The room quickly came to the consensus that the “Friendzone,” which was not defined, simply “doesn’t exist.”

Snapping, not laughing

The evening performance of “UMBeneath the Sheets” was just the second for the troupe, which is composed of mostly freshmen students. According to The Mass Media, the troupe’s debut performance was last week.

Tuesday’s skit list (below) included several content warnings, including “excessive swearing,” sexual assault, simulated sex, homophobia, alcohol use and “Big dick energy.”

Twice as many people – still fewer than 20 – attended UMBeneath the Sheets as attended the final masculinity talk, by the count of The Fix. Rather than laughing at the purported comedy troupe, whose skits were more awkward than entertaining, the audience snapped their fingers in agreement with various statements about consent.

The skits maintained an underlying theme of the importance of “not assuming others identities” in a theatrical format.

Troupe members acted out a tutorial on how to apply a condom and emphasized the negative connotations that come with pre-determined “traditional gender roles popularized in American society.”

MORE: UMB class goal is denaturalizing heterosexuality


For the “He Said/She Said” skit, male and female actors orated their varying perceptions on sharing a sexual experience. The female saw the act as rape, while the male was in denial about the experience entirely. (The event did not discuss transgender or nonbinary experiences.)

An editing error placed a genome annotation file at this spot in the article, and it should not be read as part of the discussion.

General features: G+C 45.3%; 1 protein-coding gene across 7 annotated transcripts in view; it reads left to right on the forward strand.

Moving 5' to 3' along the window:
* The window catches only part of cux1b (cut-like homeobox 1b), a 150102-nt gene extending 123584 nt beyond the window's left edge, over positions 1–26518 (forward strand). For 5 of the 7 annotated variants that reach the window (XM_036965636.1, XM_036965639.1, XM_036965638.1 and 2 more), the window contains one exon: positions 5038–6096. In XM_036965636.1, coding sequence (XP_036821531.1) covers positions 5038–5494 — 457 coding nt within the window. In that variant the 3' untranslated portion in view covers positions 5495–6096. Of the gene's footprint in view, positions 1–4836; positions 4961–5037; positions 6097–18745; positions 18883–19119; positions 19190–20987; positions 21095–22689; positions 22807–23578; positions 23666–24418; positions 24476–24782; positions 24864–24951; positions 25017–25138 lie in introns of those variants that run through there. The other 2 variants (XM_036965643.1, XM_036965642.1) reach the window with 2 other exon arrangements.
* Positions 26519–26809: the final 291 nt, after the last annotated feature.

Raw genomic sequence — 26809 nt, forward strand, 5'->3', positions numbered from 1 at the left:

“Coming out Straight” explored an alternative reality where the prevailing sexual orientation was homosexuality. This traditional father-mother dynamic was instead depicted as a family of “two moms” with a son.

As the skit progressed, the son had to “come out” to his parents by revealing that he was actually straight, as if this were a “taboo.”

The organizers of the evening performance handed out pamphlets to the audience that provided “information on sexual assault” (below).

The pamphlet cited several statistics on campus sexual assault without citing sources for any of them. “Most people who report being sexually assaulted actually were,” it said in bold letters: “They aren’t crying rape to get back at someone who they regret having sex with.”

It ordered readers to “Believe Survivors.” The other side included a list of related resources, including the dean of students, Title IX office, and Rape, Abuse & Incest National Network.

MORE: UMB chancellor, champion of the poor, hikes students’ parking fees 150%

IMAGES: Alexander Pease

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About the Author
Alexander Pease is an undergraduate student at the University of Massachusetts Boston. He studies political science, philosophy and law. He is a member of the Undergraduate Student Senate. Pease is a contributor to The Boston Free Beacon. Presently, he is especially interested in existentialism, U.S. foreign policy and political theory. Aside from journalism and politics, Alexander enjoys playing drums, listening to music and poetry.